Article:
Bow Ties and Bongos

Where can you find bow ties and bongos in the same place at the same time. Why in cinematic history, of course.

In 1958’s “Bell, Book and Candle,” Jack Lemmon stars as a warlock who plays bongos with a suit-clad jazz combo in a Greenwich Village beatnik club. Kim Novak is the female lead in one of the sexiest roles ever committed to film. She plays a witch who deals in primitive art, and the set design includes many sublime pieces.

James Stewart plays the hero and looks great in all his outfits, especially here, with collar pin and knit tie:

Here’s the trailer:

Five years later, in 1963’s “Under the Yum-Yum Tree,” Lemmon plays a lecherous landlord who only rents to attractive females. The opening scene is a vaguely Southern California version of “Take Ivy,” with students strolling an unnamed campus in slim high-water trousers and penny loafers.

The film’s premise, laughably absurd today, is that a young hormone-engorged couple will test their compatibility by living together without consummating their relationship. Says the idealistic virgin, played by Carol Lynley, “I want to marry you for love, not overstimulated glands.” If that sounds funny today, wait till you hear her next line: “I don’t want to be carried away by my own fermenting juices.”

Trailer:

The boyfriend, played by Dean Jones (pictured below), wears a fine Ivy-styled corduroy jacket with hooked vent, natural shoulders and patch-flap pockets. But he also wears a mod suit with padded shoulders, six-inch center vent and short drainpipe trousers, and a natural-shouldered but double-vented tweed sport coat with lapel tab. The one constant among his jackets is a two-button cuff.

Lemmon spends most of the film as a Hefnerian figure clad in scarlet-red cardigan with matching socks, ever trying to lure winsome females into his wired-for-seduction space-age bachelor pad. — CC

11 Comments on "Bow Ties and Bongos"

  1. I’ll have to check out “Bell, Book and Candle”. It looks amazing; I can’t believe I missed it!

    Dean Jones is great. I always liked him in “The Ugly Dachshund”.

    I.A.

  2. Carmelo Pugliatti | January 14, 2017 at 2:26 pm |

    One of the my favourite movie! The Italian title is:”Una strega in paradiso” (” A witch in paradise”).Jimmy Stewart wear a lot of suits with two button darted coats and pleated trousers,but Jack Lemmon have a true gray flannel sack.

  3. Stewart was a lot like Peck. Started very trad and morphed over the years. Have to figure their costuming isn’t their choice on set. While not trad/ivy by any stretch, I always loved Grants tailoring; his suits fit him perfectly at every angle. Aside from his trousers always being a bit too full I admired that North by Northwest suit. If I recall many of Jimmy’s earlier roles had him in fuller cuts, double breasted, peaked lapels etc. it’s a shame you don’t see him in full regalia until his later years.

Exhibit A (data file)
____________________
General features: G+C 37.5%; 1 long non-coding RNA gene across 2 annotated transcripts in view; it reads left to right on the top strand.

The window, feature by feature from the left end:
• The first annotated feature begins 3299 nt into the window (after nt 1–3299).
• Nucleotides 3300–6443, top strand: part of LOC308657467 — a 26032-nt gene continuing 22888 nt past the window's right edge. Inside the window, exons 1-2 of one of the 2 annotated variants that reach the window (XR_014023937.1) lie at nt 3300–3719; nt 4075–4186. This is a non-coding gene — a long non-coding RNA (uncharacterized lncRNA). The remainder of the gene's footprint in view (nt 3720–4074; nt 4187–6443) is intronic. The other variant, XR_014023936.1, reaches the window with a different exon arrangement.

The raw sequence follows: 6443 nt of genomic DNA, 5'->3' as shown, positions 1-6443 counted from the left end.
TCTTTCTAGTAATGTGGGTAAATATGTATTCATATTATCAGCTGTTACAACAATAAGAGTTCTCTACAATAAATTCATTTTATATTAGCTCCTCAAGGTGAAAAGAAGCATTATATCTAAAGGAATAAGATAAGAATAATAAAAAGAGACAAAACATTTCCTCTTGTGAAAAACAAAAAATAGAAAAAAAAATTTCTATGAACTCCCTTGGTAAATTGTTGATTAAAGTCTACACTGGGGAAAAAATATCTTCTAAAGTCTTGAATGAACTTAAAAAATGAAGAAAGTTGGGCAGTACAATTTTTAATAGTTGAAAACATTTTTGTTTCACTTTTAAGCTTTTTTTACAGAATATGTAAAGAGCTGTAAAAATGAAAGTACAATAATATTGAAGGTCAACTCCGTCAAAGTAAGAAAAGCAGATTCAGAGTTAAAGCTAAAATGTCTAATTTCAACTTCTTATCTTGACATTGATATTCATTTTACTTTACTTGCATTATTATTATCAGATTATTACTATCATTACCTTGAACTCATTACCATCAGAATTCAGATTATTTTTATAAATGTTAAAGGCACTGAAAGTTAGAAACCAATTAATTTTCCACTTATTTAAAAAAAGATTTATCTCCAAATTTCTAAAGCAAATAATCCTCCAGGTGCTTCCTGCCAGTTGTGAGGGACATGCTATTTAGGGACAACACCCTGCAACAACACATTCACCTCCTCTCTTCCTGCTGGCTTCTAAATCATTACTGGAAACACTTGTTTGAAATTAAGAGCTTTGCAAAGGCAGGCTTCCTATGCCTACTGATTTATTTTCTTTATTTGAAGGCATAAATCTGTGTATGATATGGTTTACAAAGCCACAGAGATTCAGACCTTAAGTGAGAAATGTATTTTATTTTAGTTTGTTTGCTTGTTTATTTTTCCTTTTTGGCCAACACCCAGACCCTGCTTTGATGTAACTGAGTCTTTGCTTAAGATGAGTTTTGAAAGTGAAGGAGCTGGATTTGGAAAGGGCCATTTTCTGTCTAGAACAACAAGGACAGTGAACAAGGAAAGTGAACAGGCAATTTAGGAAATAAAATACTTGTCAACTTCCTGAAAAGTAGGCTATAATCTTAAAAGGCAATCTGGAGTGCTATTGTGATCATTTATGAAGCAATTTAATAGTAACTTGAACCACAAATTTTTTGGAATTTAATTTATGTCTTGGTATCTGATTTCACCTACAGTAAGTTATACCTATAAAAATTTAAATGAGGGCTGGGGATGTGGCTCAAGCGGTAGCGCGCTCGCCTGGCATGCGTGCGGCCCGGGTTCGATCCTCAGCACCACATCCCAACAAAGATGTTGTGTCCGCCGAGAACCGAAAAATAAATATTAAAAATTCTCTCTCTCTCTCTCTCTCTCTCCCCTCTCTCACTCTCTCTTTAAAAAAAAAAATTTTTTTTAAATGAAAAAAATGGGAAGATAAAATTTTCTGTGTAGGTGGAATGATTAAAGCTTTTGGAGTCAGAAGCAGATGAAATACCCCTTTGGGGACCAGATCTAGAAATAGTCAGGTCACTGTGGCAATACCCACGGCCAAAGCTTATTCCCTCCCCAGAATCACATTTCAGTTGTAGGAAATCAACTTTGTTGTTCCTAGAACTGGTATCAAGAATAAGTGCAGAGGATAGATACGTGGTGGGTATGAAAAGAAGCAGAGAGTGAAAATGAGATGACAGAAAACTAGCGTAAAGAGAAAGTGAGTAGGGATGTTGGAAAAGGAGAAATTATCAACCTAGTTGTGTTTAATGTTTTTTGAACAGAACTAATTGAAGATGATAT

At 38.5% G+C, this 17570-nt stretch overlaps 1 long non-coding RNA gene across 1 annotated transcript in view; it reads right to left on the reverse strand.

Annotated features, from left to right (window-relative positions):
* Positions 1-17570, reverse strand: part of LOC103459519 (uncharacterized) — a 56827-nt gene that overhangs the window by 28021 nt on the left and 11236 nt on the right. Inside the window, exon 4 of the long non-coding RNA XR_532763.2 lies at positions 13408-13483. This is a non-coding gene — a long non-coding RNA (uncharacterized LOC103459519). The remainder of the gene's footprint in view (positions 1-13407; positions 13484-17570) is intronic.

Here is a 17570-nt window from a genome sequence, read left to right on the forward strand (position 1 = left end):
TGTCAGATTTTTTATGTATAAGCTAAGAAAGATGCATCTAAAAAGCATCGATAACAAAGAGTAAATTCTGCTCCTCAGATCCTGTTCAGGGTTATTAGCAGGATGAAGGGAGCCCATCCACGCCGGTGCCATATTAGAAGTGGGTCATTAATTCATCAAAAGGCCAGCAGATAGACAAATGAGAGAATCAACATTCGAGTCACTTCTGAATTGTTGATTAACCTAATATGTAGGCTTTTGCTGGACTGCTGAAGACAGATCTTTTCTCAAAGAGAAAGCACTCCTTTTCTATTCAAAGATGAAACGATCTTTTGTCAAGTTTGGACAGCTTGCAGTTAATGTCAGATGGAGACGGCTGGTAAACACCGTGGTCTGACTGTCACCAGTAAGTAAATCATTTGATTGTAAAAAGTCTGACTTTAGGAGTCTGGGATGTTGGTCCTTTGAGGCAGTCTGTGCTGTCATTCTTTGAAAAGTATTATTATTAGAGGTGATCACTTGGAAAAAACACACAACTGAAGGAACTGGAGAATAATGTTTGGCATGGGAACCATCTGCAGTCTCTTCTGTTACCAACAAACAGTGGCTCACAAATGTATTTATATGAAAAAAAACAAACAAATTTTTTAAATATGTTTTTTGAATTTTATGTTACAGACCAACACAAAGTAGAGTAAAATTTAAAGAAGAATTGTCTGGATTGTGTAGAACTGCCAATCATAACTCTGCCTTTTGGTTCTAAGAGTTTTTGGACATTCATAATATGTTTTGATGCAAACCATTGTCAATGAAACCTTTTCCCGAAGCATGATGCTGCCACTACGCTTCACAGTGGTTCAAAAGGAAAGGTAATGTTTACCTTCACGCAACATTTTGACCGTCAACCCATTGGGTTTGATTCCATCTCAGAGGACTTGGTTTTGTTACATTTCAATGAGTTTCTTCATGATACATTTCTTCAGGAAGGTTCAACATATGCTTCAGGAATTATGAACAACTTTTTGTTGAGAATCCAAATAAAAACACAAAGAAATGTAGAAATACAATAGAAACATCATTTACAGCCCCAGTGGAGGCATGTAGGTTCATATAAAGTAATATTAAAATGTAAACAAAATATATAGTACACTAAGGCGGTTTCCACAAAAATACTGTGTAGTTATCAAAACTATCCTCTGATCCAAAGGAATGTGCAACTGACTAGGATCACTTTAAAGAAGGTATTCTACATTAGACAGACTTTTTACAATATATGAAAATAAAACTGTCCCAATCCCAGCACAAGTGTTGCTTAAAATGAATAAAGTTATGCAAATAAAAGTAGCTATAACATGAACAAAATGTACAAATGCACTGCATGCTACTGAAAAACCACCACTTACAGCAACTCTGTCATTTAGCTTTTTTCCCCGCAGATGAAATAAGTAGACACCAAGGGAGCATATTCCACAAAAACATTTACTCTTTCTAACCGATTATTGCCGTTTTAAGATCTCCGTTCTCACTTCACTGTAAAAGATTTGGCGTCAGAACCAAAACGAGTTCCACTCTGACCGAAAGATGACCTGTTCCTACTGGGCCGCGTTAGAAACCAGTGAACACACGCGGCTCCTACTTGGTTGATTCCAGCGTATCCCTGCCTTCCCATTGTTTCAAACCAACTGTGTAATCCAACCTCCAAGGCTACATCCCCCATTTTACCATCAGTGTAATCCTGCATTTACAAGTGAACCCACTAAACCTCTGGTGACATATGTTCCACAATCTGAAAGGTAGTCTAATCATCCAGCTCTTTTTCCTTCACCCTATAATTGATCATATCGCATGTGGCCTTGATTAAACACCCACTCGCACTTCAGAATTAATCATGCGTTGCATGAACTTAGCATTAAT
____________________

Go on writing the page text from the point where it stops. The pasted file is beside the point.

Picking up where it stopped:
4. “Under the Yum-Yum Tree” is no cinematic masterpiece; but it has that joie de vivre that characterizes many mid-sixties films (think most Rock Hudson vehicles) which alone merits a viewing. Set design cognoscenti will note that Jack Lemmon’s apartment represents what must be a pinnacle of 1960s Hollywood Regency (not to be confused with Modernist) bachelor pad design.

  5. Henry Contestwinner | January 14, 2017 at 7:58 pm |

    WFBjr, for many years, unless it was a historical drama or a military piece, actors wore their own clothes when filming. I’m not sure when the costumers took over dressing the men, but it’s likely that many of both Peck’s and Stewart’s on-film outfits, both trad and otherwise, were their own choice.

    I suppose the real determiner is to see what they were wearing off-screen.

  6. Mitchell S. | January 15, 2017 at 7:14 am |

    Mr. C, is there a 1958 theme afoot at Ivy Style? First a post on Bob Thompson, then one on Modernist decor, and now a post on an obscure ’58 film. As the betniks would say, “too cool, man, too cool.”

    I, like you, am a fan of jazz, coffee, ivy style, and Modernism. Keep up the good work…

  7. Bell, Book, and Candle is indeed a great film. Novak’s witch has this great shop/apartment that really captures The Village at its Bohemian peak. Right before its sharp decline and eons before the bankers and glitteratti moved in.

    They say it flopped a bit because Stewart was “too old” to play opposite Novak. While the aging male in me wants to protest, there is some truth to it. Especially since he’snot supposed to be an old crank (a la Bogart in Sabrina)

  8. Stewart is a Princeton grad and I’m sure he personal style of dress was trad. These costumes aren’t too far off, however.

  9. Carmelo Pugliatti | January 15, 2017 at 12:38 pm |

    Think to a “Bell, Book, and Candle” version shot in 1955 with Cary Grant and Ava Gardner!

  10. Kim Novac and Carol Lynley are lovely, of course. Jimmy Stewart is magnificent in his attire, and the other costuming of some of the male characters offers some insight into the style of the times. Also enjoyable are the set pieces — the modern furnishings of the apartments, especially, have a timeless appeal. But seriously, the movies themselves kind of stink. Oversexed, sexist, and even sleazy, the movie scripts (and acting) themselves are good only as examples of how awful those1960s sex comedies could get.

  11. James Stewart was a true gentleman. Said to be the only leading man of Grace Kelly that she could not drag into bed. If you saw a picture of his wife you knew at least one reason why.

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